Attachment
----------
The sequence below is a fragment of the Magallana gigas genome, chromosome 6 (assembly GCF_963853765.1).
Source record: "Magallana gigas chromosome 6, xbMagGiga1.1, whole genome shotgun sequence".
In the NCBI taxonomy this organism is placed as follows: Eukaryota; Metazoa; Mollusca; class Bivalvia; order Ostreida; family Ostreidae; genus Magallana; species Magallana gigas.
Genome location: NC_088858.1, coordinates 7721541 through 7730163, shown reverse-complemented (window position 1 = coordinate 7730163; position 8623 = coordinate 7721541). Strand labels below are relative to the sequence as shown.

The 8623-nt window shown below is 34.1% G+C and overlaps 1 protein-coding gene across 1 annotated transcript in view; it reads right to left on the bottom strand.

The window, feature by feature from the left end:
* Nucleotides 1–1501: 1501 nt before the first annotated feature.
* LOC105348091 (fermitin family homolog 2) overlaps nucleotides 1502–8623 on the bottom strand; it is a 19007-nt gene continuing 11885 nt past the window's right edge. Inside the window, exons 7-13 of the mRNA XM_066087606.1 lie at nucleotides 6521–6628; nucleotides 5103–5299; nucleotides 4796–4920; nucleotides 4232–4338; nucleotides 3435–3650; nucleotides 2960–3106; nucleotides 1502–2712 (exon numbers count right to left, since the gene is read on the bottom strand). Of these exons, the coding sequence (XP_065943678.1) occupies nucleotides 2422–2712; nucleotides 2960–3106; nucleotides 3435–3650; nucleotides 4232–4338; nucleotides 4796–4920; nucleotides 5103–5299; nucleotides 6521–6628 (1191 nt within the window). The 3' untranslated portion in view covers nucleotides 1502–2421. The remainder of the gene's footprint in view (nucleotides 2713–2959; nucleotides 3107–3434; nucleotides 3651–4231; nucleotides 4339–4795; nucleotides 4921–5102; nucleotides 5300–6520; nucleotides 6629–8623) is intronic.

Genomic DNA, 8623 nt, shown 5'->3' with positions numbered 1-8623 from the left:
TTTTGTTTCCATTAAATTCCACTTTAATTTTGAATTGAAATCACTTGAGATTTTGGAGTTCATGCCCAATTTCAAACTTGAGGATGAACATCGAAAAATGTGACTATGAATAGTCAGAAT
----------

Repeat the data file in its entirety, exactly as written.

The sequence below is a fragment of the Magallana gigas genome, chromosome 6 (assembly GCF_963853765.1).
Source record: "Magallana gigas chromosome 6, xbMagGiga1.1, whole genome shotgun sequence".
In the NCBI taxonomy this organism is placed as follows: Eukaryota; Metazoa; Mollusca; class Bivalvia; order Ostreida; family Ostreidae; genus Magallana; species Magallana gigas.
Genome location: NC_088858.1, coordinates 7721541 through 7730163, shown reverse-complemented (window position 1 = coordinate 7730163; position 8623 = coordinate 7721541). Strand labels below are relative to the sequence as shown.

The 8623-nt window shown below is 34.1% G+C and overlaps 1 protein-coding gene across 1 annotated transcript in view; it reads right to left on the bottom strand.

The window, feature by feature from the left end:
* Nucleotides 1–1501: 1501 nt before the first annotated feature.
* LOC105348091 (fermitin family homolog 2) overlaps nucleotides 1502–8623 on the bottom strand; it is a 19007-nt gene continuing 11885 nt past the window's right edge. Inside the window, exons 7-13 of the mRNA XM_066087606.1 lie at nucleotides 6521–6628; nucleotides 5103–5299; nucleotides 4796–4920; nucleotides 4232–4338; nucleotides 3435–3650; nucleotides 2960–3106; nucleotides 1502–2712 (exon numbers count right to left, since the gene is read on the bottom strand). Of these exons, the coding sequence (XP_065943678.1) occupies nucleotides 2422–2712; nucleotides 2960–3106; nucleotides 3435–3650; nucleotides 4232–4338; nucleotides 4796–4920; nucleotides 5103–5299; nucleotides 6521–6628 (1191 nt within the window). The 3' untranslated portion in view covers nucleotides 1502–2421. The remainder of the gene's footprint in view (nucleotides 2713–2959; nucleotides 3107–3434; nucleotides 3651–4231; nucleotides 4339–4795; nucleotides 4921–5102; nucleotides 5300–6520; nucleotides 6629–8623) is intronic.

Genomic DNA, 8623 nt, shown 5'->3' with positions numbered 1-8623 from the left:
TTTTGTTTCCATTAAATTCCACTTTAATTTTGAATTGAAATCACTTGAGATTTTGGAGTTCATGCCCAATTTCAAACTTGAGGATGAACATCGAAAAATGTGACTATGAATAGTCAGAAT